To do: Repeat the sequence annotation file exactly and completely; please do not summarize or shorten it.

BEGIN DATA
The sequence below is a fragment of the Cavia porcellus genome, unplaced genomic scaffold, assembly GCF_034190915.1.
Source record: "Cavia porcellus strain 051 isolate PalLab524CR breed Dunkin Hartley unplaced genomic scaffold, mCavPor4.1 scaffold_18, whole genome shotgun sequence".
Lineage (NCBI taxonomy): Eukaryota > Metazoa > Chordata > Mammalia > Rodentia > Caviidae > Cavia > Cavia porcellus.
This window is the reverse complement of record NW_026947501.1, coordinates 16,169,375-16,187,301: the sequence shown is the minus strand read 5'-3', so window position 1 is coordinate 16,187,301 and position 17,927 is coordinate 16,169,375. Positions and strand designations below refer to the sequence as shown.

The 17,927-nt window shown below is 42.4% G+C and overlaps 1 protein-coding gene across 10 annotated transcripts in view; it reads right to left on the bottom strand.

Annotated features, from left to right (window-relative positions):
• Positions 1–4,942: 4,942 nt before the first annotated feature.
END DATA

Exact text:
The sequence below is a fragment of the Cavia porcellus genome, unplaced genomic scaffold, assembly GCF_034190915.1.
Source record: "Cavia porcellus strain 051 isolate PalLab524CR breed Dunkin Hartley unplaced genomic scaffold, mCavPor4.1 scaffold_18, whole genome shotgun sequence".
Lineage (NCBI taxonomy): Eukaryota > Metazoa > Chordata > Mammalia > Rodentia > Caviidae > Cavia > Cavia porcellus.
This window is the reverse complement of record NW_026947501.1, coordinates 16,169,375-16,187,301: the sequence shown is the minus strand read 5'-3', so window position 1 is coordinate 16,187,301 and position 17,927 is coordinate 16,169,375. Positions and strand designations below refer to the sequence as shown.

The 17,927-nt window shown below is 42.4% G+C and overlaps 1 protein-coding gene across 10 annotated transcripts in view; it reads right to left on the bottom strand.

Annotated features, from left to right (window-relative positions):
• Positions 1–4,942: 4,942 nt before the first annotated feature.